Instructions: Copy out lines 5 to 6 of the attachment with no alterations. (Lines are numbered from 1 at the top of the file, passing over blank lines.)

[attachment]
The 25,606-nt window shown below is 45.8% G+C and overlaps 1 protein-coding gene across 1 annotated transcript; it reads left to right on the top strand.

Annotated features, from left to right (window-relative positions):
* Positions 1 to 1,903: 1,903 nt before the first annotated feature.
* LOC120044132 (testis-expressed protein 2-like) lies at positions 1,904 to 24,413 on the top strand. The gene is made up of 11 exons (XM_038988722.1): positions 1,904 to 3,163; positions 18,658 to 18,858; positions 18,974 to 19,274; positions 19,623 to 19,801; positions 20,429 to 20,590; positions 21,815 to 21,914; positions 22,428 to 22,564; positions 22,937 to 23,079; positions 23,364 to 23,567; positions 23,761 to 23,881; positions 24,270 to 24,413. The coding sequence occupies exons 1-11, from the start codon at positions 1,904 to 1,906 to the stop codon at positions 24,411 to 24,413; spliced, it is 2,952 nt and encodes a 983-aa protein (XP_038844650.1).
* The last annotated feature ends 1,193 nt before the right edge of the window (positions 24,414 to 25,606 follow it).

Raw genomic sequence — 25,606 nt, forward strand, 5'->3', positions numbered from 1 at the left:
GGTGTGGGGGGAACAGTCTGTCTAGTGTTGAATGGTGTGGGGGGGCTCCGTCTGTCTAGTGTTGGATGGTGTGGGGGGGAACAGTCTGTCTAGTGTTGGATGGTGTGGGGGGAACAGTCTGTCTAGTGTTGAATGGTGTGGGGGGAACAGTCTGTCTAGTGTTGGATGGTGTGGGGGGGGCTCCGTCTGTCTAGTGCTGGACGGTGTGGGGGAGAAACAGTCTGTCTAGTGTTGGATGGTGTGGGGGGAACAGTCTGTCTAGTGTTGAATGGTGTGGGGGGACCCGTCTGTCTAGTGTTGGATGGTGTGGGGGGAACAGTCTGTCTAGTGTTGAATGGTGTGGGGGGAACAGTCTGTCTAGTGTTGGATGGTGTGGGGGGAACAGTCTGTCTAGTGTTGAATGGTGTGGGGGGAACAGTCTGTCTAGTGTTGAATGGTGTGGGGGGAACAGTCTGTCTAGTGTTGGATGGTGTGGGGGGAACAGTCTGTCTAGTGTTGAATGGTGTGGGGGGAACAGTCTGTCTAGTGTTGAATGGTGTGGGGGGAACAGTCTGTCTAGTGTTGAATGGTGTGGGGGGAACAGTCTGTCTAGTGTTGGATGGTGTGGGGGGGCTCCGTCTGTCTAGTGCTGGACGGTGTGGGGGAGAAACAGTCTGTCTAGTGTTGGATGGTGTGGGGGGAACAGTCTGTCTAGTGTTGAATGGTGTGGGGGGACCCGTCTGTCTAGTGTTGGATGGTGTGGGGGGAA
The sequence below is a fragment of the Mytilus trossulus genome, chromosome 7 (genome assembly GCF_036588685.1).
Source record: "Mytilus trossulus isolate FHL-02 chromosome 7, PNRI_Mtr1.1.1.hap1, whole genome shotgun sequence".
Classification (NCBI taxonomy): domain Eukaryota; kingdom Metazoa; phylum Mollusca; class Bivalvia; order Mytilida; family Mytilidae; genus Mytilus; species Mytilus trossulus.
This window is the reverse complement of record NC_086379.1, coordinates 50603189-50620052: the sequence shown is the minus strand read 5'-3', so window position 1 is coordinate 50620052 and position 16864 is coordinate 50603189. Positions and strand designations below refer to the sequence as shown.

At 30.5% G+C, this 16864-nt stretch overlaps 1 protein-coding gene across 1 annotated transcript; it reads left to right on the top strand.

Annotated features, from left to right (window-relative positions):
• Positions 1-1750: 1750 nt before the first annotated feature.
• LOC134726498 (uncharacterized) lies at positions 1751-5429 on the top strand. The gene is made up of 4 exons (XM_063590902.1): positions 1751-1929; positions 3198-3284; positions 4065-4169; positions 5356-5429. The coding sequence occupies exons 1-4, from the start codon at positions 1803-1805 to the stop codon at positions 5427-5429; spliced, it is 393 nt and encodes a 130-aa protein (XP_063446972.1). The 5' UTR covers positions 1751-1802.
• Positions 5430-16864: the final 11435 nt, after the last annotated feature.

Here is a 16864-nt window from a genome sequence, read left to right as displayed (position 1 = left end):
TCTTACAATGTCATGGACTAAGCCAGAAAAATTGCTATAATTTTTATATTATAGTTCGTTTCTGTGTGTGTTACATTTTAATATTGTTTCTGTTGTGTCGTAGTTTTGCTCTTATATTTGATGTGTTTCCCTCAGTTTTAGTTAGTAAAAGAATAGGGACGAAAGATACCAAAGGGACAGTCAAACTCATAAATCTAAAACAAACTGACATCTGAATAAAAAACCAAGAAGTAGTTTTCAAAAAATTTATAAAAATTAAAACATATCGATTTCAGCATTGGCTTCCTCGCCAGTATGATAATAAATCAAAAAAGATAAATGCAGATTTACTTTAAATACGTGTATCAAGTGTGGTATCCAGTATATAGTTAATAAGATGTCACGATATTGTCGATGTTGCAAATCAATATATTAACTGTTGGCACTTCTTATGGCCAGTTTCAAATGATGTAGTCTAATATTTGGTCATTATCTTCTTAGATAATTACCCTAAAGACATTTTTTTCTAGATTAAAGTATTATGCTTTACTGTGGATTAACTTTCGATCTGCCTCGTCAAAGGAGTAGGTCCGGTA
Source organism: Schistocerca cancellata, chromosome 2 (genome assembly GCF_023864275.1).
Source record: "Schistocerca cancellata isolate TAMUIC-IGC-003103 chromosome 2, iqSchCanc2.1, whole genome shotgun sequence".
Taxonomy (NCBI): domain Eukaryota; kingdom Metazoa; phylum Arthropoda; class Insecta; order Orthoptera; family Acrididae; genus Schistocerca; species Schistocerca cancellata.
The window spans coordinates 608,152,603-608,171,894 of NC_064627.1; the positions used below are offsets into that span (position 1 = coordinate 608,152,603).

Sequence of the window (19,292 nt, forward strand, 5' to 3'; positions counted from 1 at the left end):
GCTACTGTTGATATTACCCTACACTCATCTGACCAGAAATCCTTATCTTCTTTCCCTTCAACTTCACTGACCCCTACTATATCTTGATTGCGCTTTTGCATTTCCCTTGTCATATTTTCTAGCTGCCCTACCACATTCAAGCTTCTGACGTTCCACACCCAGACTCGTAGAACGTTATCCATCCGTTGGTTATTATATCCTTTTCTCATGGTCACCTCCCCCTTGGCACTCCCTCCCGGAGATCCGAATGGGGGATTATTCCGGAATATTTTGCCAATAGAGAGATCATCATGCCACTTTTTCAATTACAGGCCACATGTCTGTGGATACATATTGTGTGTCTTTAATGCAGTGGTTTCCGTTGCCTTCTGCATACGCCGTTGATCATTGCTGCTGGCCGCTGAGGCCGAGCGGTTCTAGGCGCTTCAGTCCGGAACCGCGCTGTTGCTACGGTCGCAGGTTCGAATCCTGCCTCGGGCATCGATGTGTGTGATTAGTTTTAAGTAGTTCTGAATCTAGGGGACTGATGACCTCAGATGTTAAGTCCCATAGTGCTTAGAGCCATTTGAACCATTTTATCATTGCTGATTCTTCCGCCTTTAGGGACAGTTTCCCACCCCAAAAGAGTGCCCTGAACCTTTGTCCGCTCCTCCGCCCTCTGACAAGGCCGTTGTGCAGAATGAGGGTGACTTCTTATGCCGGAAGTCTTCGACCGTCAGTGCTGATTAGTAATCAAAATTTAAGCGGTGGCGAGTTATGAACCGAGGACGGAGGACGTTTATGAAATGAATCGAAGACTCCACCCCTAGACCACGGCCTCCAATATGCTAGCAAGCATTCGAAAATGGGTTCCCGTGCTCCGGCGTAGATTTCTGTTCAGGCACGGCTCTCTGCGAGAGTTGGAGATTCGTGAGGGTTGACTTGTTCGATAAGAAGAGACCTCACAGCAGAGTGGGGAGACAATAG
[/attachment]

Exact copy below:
* The last annotated feature ends 1,193 nt before the right edge of the window (positions 24,414 to 25,606 follow it).

Raw genomic sequence — 25,606 nt, forward strand, 5'->3', positions numbered from 1 at the left: